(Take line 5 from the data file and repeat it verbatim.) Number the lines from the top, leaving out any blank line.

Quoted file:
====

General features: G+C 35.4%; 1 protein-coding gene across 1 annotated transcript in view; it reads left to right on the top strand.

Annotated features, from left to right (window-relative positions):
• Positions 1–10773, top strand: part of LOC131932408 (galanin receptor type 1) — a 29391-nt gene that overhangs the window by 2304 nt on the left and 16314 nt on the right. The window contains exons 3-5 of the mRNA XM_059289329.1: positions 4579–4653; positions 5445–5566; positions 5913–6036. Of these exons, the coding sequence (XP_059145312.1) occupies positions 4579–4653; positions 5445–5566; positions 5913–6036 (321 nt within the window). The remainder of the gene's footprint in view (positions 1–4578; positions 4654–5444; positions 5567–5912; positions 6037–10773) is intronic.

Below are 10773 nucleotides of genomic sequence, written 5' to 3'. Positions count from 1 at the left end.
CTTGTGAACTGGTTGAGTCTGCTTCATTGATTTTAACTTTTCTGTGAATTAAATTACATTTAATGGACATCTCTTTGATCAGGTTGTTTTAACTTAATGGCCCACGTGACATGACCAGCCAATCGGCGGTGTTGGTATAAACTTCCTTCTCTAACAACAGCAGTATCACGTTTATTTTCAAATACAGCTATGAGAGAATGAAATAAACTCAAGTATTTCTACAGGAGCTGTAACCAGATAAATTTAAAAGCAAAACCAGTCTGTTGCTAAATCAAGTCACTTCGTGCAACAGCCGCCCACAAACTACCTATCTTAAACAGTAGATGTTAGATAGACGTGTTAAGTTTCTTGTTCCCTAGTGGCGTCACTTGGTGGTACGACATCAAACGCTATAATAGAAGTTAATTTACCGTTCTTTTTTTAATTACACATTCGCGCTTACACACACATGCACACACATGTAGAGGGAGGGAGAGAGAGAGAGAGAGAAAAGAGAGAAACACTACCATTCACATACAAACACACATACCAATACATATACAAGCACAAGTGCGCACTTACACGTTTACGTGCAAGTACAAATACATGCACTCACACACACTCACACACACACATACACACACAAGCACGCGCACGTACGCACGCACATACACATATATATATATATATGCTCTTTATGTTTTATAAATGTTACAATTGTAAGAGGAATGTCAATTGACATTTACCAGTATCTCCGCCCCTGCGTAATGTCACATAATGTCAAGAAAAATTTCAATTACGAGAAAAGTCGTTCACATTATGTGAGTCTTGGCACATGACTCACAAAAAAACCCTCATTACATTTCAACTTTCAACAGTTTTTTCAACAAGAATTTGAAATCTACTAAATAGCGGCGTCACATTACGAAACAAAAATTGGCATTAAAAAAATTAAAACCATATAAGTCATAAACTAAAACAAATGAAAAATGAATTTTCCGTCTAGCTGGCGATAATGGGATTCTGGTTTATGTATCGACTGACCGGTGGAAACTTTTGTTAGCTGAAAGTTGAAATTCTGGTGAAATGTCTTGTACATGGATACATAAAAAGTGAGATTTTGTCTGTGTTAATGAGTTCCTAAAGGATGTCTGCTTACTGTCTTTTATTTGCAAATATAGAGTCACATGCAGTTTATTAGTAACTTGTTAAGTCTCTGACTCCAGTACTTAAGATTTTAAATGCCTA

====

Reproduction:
CTTGTGAACTGGTTGAGTCTGCTTCATTGATTTTAACTTTTCTGTGAATTAAATTACATTTAATGGACATCTCTTTGATCAGGTTGTTTTAACTTAATGGCCCACGTGACATGACCAGCCAATCGGCGGTGTTGGTATAAACTTCCTTCTCTAACAACAGCAGTATCACGTTTATTTTCAAATACAGCTATGAGAGAATGAAATAAACTCAAGTATTTCTACAGGAGCTGTAACCAGATAAATTTAAAAGCAAAACCAGTCTGTTGCTAAATCAAGTCACTTCGTGCAACAGCCGCCCACAAACTACCTATCTTAAACAGTAGATGTTAGATAGACGTGTTAAGTTTCTTGTTCCCTAGTGGCGTCACTTGGTGGTACGACATCAAACGCTATAATAGAAGTTAATTTACCGTTCTTTTTTTAATTACACATTCGCGCTTACACACACATGCACACACATGTAGAGGGAGGGAGAGAGAGAGAGAGAGAAAAGAGAGAAACACTACCATTCACATACAAACACACATACCAATACATATACAAGCACAAGTGCGCACTTACACGTTTACGTGCAAGTACAAATACATGCACTCACACACACTCACACACACACATACACACACAAGCACGCGCACGTACGCACGCACATACACATATATATATATATATGCTCTTTATGTTTTATAAATGTTACAATTGTAAGAGGAATGTCAATTGACATTTACCAGTATCTCCGCCCCTGCGTAATGTCACATAATGTCAAGAAAAATTTCAATTACGAGAAAAGTCGTTCACATTATGTGAGTCTTGGCACATGACTCACAAAAAAACCCTCATTACATTTCAACTTTCAACAGTTTTTTCAACAAGAATTTGAAATCTACTAAATAGCGGCGTCACATTACGAAACAAAAATTGGCATTAAAAAAATTAAAACCATATAAGTCATAAACTAAAACAAATGAAAAATGAATTTTCCGTCTAGCTGGCGATAATGGGATTCTGGTTTATGTATCGACTGACCGGTGGAAACTTTTGTTAGCTGAAAGTTGAAATTCTGGTGAAATGTCTTGTACATGGATACATAAAAAGTGAGATTTTGTCTGTGTTAATGAGTTCCTAAAGGATGTCTGCTTACTGTCTTTTATTTGCAAATATAGAGTCACATGCAGTTTATTAGTAACTTGTTAAGTCTCTGACTCCAGTACTTAAGATTTTAAATGCCTA